The SS Richard Montgomery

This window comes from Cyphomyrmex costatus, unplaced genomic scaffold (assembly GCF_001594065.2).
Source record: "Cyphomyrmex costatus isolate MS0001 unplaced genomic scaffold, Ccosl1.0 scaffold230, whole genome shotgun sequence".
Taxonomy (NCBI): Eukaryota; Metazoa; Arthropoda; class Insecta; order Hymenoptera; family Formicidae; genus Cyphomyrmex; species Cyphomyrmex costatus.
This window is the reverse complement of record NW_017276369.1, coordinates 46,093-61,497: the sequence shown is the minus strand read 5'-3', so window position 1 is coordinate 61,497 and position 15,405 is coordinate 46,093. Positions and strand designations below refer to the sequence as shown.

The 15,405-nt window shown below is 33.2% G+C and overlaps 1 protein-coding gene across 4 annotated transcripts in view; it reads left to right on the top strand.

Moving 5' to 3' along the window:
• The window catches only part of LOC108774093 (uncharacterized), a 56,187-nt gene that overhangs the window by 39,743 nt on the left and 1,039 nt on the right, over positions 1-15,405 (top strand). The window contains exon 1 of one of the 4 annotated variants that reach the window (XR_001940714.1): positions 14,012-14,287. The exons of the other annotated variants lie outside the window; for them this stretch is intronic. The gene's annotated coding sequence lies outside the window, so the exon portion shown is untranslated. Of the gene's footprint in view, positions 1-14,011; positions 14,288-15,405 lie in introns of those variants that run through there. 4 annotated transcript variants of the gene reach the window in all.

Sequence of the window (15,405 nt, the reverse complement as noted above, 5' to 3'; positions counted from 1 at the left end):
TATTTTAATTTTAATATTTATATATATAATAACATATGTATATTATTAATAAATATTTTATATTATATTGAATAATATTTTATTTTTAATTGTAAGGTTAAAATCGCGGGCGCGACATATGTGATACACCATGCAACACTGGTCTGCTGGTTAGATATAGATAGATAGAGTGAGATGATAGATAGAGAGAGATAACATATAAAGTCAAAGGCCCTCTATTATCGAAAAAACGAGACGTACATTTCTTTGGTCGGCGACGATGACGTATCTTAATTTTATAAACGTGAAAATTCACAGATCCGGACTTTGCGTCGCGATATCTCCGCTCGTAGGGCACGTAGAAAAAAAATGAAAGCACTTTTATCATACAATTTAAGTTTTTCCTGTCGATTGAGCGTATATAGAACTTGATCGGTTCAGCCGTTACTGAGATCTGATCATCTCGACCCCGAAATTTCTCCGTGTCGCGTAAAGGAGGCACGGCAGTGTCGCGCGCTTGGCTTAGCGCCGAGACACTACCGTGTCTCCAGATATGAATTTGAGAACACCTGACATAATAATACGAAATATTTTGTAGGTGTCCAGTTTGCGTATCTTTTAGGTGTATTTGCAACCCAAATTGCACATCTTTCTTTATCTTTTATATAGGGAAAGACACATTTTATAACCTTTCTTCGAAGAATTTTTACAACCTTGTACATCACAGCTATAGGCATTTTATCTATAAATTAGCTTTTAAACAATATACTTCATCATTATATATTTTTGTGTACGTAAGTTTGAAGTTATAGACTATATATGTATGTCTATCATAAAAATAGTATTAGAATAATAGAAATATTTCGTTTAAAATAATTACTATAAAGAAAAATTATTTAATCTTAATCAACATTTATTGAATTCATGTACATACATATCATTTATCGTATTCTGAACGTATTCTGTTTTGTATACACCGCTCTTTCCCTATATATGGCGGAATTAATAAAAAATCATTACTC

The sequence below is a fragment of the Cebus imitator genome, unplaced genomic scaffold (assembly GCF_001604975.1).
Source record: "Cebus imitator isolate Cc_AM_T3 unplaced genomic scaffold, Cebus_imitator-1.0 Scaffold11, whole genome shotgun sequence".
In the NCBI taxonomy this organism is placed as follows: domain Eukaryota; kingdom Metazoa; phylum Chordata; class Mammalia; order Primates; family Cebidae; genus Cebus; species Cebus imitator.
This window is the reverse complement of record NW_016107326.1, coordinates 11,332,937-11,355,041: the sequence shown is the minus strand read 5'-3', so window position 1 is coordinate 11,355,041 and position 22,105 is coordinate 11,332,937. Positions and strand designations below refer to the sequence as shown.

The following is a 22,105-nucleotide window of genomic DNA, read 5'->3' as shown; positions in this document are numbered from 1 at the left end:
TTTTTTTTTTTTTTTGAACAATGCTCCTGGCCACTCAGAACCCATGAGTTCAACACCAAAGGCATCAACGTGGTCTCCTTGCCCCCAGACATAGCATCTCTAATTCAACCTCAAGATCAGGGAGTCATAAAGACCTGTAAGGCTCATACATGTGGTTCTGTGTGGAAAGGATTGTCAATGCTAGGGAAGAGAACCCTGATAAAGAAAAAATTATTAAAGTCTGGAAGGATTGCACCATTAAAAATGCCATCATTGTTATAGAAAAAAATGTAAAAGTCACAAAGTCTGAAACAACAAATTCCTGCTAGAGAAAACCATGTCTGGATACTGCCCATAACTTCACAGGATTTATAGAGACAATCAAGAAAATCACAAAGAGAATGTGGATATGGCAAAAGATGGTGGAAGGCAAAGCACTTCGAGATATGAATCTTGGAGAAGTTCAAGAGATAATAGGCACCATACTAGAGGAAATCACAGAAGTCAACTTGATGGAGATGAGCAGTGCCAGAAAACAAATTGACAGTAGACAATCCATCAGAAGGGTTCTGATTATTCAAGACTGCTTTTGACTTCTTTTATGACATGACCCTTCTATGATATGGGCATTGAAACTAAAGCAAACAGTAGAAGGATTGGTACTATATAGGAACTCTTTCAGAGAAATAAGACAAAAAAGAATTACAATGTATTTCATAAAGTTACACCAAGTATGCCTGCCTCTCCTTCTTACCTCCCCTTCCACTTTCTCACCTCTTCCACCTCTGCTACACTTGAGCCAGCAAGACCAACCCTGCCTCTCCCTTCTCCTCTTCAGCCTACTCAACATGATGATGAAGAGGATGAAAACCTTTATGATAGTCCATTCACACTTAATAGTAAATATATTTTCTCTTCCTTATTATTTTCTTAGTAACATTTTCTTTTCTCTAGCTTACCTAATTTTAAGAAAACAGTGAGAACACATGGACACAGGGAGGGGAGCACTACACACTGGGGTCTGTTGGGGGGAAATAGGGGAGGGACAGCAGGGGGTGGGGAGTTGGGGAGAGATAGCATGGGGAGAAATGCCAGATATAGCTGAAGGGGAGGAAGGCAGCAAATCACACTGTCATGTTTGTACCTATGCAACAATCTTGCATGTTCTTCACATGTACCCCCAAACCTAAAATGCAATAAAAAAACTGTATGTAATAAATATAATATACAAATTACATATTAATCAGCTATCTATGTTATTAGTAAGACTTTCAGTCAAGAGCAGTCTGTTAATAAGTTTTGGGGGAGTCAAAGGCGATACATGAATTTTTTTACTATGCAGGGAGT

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The Liberty Ships One of 2710 ships built under the lend lease act for Britain by the USA during World War II. These ships were primary built to assist with the supply of food & war material supplies to Britain during the Second World War. The Richard Montgomery The SS Richard Montgomery was named after an Irish soldier born in Dublin who fought in the war against the British in Canada. He died during an attack on Quebec on 31st December 1775. Built at St Johns River Shipbuilding Company, Jacksonville, Florida she was the seventh of eighty-two ship produced at the yard. Registered as ship number 243756 she was launched during July 1943. Powered by a direct acting condescending three-cylinder triple expansion engine that gave 2500hp at 76rpm. The Liberty Ship carried a crew of eighty-one, this included Cargo masters, deck crews and gun crews. The Deadly Cargo The Richard Montgomery was to leave US shores for the last time in August 1944, as she set sail from Hog Island on the Delaware River, Philadelphia, at that time she held in her belly 6127 tons of explosives. Hold 1 3223 250lb General Purpose Bombs (packed loose) 2148 500lb General Purpose Bombs (packed loose) 850 1000lb General Purpose Bombs (packed loose) 1429 Cases of White Phosphorous Bombs 895 Cases of Signal Cartridges Hold 2 521 250lb General Purpose Bombs (packed loose) 588 1000lb General Purpose Bombs (packed loose) 286 2000lbs General Purpose Bombs (packed loose) 574 500lbs Semi Armour Piercing Bombs (packed loose) 1008 1000lb Semi Armour Piercing Bombs (packed loose) 5279 off cases of Cluster Fragmentation Bombs 817 off cases of Small Arms Ammunition Hold 3 442 100lb General Purpose Bombs (packed loose) 1351 500lb Semi Armour Piercing Bombs (packed loose) 1170 1000lb Semi Armour Piercing Bombs (packed loose) 1522 cases of fuses 28 cases of Bursters 13,630 cases of Fin Assemblies (inert) Hold 4 442 1000lb General Purpose Bombs (packed loose) 1257 Semi Armour Piercing Bombs (packed loose) 3473 cases of Cluster Fragmentation Bombs 1427 cases of Demolition Charges 594 cases of Fin Wire Arming Assemblies 3297 cases of Fin Assemblies (inert) Hold 5 2492 250lb General Purpose Bombs (packed loose) 2108 500lb General Purpose Bombs (packed loose) 2361 500lb Semi Armour Piercing Bombs (packed loose) 4220 cases of Fin Assemblies (inert) 23 cases of Signal Cartridges were also carried on deck in the No: 3 Mast Locker The Last Voyage The initial stage of the voyage was up the coast of the USA to join up with Scotia, where she joined convoy HXM-301 (HX Halifax—M Mersey). On the 25th July 1944 she left US waters for the perilous crossing of the Atlantic Ocean, she was joined by 94 Merchant ships 12 LST’s (Landing Ship Tanks), six warships (3 corvettes a Canadian minesweeper & two US Navy escorts). Twenty three of the Merchant ships were tankers with no fewer that 44 Liberty Ships making up the numbers, three other Liberty were forced to drop out the convoy through mechanical problems. Crossing the Pond at a steady speed of 8.5 knots it made Loch Ewe, Scotland on the 8th August 1944. The Convoy then spilt up with the tankers heading for Milford Haven & the rest heading for the Mersey, once again the convoy spit with eight of the Liberty’s being ordered to the Thames Estuary this order was the death knell for the Richard Montgomery. The Richard Montgomery was followed by seven other liberty ships up the Thames these were the SS Henry M Roberts, SS Henry B Brown, SS John Stevenson, SS George Popham, SS Harry A. Gaefield, SS John gibbon & the SS Clyde L. Seavey. Once in the Estuary they came under the control of Thames Naval Control at HMS Leigh (Southend Pier). Each was instructed to moor off Sheerness middle sands From here they were to await for the rest of the ships to join the convoy that was bound for Cherbourg, France. The Grounding The Richard Montgomery had a draft of 31ft (the usual was 28ft) Sheerness Middle Sands had a clearance level at low tide of 24ft, the draft of the mooring given to the Richard Montgomery was just 33ft a margin of a mere 2ft! It was recommended that the Richard Montgomery change births with a smaller frigate with a draft of just 24ft, this was not done. Just before dawn on Sunday 20th August 1944 the winds changed to a Northern direction which resulted in the Richard Montgomery swinging round on her mooring, the stern rid up on the Sheerness Middle Sands, and sank in to the soft sand at the height of the spring tide. She became so stuck that only by removing the cargo would it become possible to re-float her this would not be possible however until 5th September 1944 when the next tide high enough to float the ship free would happen. As the tides receded the welded plates of the hull cracked and buckled the British Motor launch "British Queen" saw that the crew of the ship had started an emergency evacuation of the ship by escaping in lifeboats, the crew were picked up and taken to Southend where sleeping arrangements were set up. Emergency Action The explosives on board were ordered to be removed from the stricken ship and work to off load it was started on Wednesday 23rd August 1944. The Empire Nutfield pulled along side and passed a steam hose over to the salvage crew on the Richard Montgomery this enabled the Montgomery's own steam powers cranes to be used. The Empire Nutfield was chosen, as it was an old vessel that was “expendable” in the event of a blast, but what of the crew? A second vessel the tug Atlantic Cock also drew along side to help with the unloading. During the process of discharging the deadly cargo a Board of Enquiry was set up, strangely the board decided to meet on the stricken vessel! The Enquiry found that the Crews of the Richard Montgomery followed the orders given to the letter and that there was no fault to be found with them, they did however find that the orders given to the ship were wrong with the two Naval officers who ordered the Liberty ship to the shallow birth to be negligent they were both removed from their posts. However, on Thursday 24th August 1944 the welded steel plates of the ship cracked open fore end of No3 hold this resulted in holds 1+2 being flooded and part of the cargo being washed in to the surrounding sands. Then on Friday 8th September 1944 the SS Richard Montgomery broke her back making it impossible to salvage her, the mission to salvage the cargo continued up until it was decided to abandon the wreck on Monday 25th September 1944. Over the period of a month Wednesday 25th August 1944 through to Monday 25th September 1944 an undisclosed amount of various explosives were removed from the wreck with: Hold 1 1500 250lb General Purpose Bombs (packed loose) 2148 500lb General Purpose Bombs (packed loose) 850 1000lb General Purpose Bombs (packed loose) 1429 Cases of White Phosphorous Bombs 639 Cases of Signal Cartridges Hold 2 521 250lb General Purpose Bombs (packed loose) 588 1000lb General Purpose Bombs (packed loose) 286 2000lbs General Purpose Bombs (packed loose) 574 500lbs Semi Armour Piercing Bombs (packed loose) 1008 1000lb Semi Armour Piercing Bombs (packed loose) 2362 off cases of Cluster Fragmentation Bombs Hold 3 406 100lb General Purpose Bombs (packed loose) 1351 500lb Semi Armour Piercing Bombs (packed loose) 1170 1000lb Semi Armour Piercing Bombs (packed loose) 226 cases of fuses 11,618 cases of Fin Assemblies (inert) Being left on board the ship. It is known that Holds 4, 5 & the No: 3-mast locker being completely emptied of cargo As Time Goes By As there was a war on people forgot about the deadly ship just off shore, until… On 2nd January 1969 a phone call to Sheerness police saw a massive security operation swing into action after an anonymous caller said that the wreck was going to be blown up as a protest against the Government at the time not spending enough on Schools, Colleges & University’s it was later discovered that the threat was a Students Rag Week prank. There was also the significant threat that the IRA might plant Percussion or Limpet Mines on the wreck or that terrorist splinter groups might try to salvage some of the weapons in and around the wreck. Nightmare Becomes Reality The true catastrophe of what could happen was brought to life on 22nd July 1967 when a clearance operation on the Polish munitions carrier Kielce, sunk a few miles off Folkestone all wrecks on or near shipping lanes had to be reduced in height to allow ships with a draft of 45ft in low water top pass safely. The Kielce was only 32ft down and lying on its side, most of the munitions were removed with small detonators used to fragment the hull to a safe height. However, it was found that some were trapped under a bulkhead it was decided to fragment this enabling to recovery of the bombs. It was on this date that the mines were set in place and the detonator readied, the launch went to a distance of 400 yards whilst the rubber dingy with the divers on board remained close to the wreck. Upon detonating the mine the 100tons of explosives under the bulkhead also detonated a plume of water, it was reported to have reached at least 500ft into the air, Richter scale equipment on the Western Coast of America recorded the blast as a 4.5 or a –0.5 earthquake the blast was heard over 7 miles away with many houses being damaged luckily both boats survived. Investigations after the incident found a creator measuring 153ft x 63ft & 20ft deep on the seabed with very little of the wreck left. The Kielce was at least 3 or 4 miles from land where as the Richard Montgomery in 1 mile. The Kielce was in 32ft of water the Richard Montgomery can be seen ABOVE the water at low tide. The Kielce had just a fraction of what the Richard Montgomery has on board. Protecting The Wreck In 1973 the government set up the “Protection Of Wrecks Act” this was designed to protect all the wrecks in UK waters no matter what their nationality. The Richard Montgomery was the only wreck listed as an out-of-bounds deadly wreck. Near Disaster On the 22nd May 1980 the small Danish Fuel Tanker “Mare Altum” was slowly making its way up river, on board was a full load of Toluene, a highly inflammable low flash point liquid. Medway Approach were tracking the ship on radar, the weather at the time was very poor just less than 100 yards. As the radar operator watched the screen it became obvious the tanker was off course, it was outside the designated inbound channel, an Immediate Action Order was transmitted to the ship to swing hard starboard this sent the ship on to a northerly course safely into Sea reach as the manure was carried out the wreck of the Richard Montgomery passed by just 600yards away, the Daily Mail reported the story 7 days later under the heading Blast Fear Over Thames Near Miss the captain of the tanker was find £200,000 for Careless Navigation. However, this was not the closest call, for just the day before the British M. V. Fletching brushed against the No7 Medway Buoy missing the Richard Montgomery by 50feet! Recent Times During 2000 the heavy lift topping blocks were removed to help take some of the weight off the mast’s, despite the fact that the ship had sunk 55 years earlier and has been subjected to the full force of the weather in the estuary the shears were still in good condition. The removal should prevent the top-heavy masts collapsing onto the deck & into the hold. The Maritime Agency/Royal Navy have both carried out regular inspections of the wreck, checking on the stability of its structure. This survey is carried out by Sonar Technology, which is used to map out the two parts of the hull to see if and/or how they have shifted. It is known that the wreck is stable and has not shifted fir some time, however, the sand around the wreck has been shifting a scour hole has begun forming either side of the wreck, in time the wreck may break-up and fall into the hole with out exploding slowly being covered by silt, but the break-up may cause the munitions still remaining to detonate as they shift. Decay of Munitions During the late 1990’s the regularity of fishermen dragging up mines, bombs & aerial torpedo’s increased, bomb disposal crews were called to deal with the “nasties” before they were detonated in controlled detonations checks were made into the stability of the TNT encased in the shells. Other tests have proven that TNT can take several decades to begin to turn inert; it has been found that mines dropped in the Thames Estuary during the Second World War were sill as active as the day they were dropped. However, before they become inert they go through a period where they are in a highly volatile state & could explode if knocked. The Cluster Bombs were shipped already fitted with their fuses, these were brass filled with lead compound this would enhance the detonator shock. However, when the fuses exposed to salt water it takes them many many years before they start to corrode, once they do the brass reacts with the lead forming a very highly explosive & unstable compound that is highly likely to explode at the slightest disturbance. Worst Case Scenario There is a very real danger that this deadly volatile cargo will one day erupt, it may be in the highly unlikely planned demolition, or a spontaneous uncontrolled sudden devastating blast coming with out warning at any time of the day or night. It is known that the cluster in a worst case scenario of the ship exploding the result would be catastrophic. The blast would produce a shock wave that would exceed that of the 1917 Halifax, USA disaster in which a munitions ship exploded whilst in port more than 3,000 people were killed. This ship was in port the Richard Montgomery is under water the resulting shock wave would produce a tidal wave that would devastate what remained on the Isle of Sheppey, the wave would continue on, preceded by the shock wave created by the blast this wave would sweep down the River Medway taking many of the towns and people with it. In the other direction the wave would rush up the Thames, Canvey would disappear under the massive wave. As the shock wave dissipates it would hit the oil refinery at Coryton with the risk of yet another massive blast, the tidal wave would continue its path up river growing in strength as it is funnelled down the narrowing river until it reaches a bend in the river at which point it would obliterate what ever stood in its way. Back near the epicentre, Southend would face the wave head on, with nothing in its path the sea front would be slammed into by tens of thousands of tons of water but not before the blast wave from the explosion had decimated the buildings fronting the sea first. The US Government still own the wreck & the munitions on board, the Coast Guard on the River Medway watches it over, it was checked by the Royal Navy, it is checked by the Maritime Agency. But if doomsday did come the US Government would claim “Sovereign Rights” meaning that no matter how much damage or loss of life had occurred not a penny of compensation would be forthcoming. In spite of the ship's potential for harm, its existence isn't even known by the general public, this may be intentional the fewer people who know of its existence the better, the less chance of a “rouge” nation or terrorist group attempting to salvage the explosives or deliberately setting off the blast that every one is trying to avoid.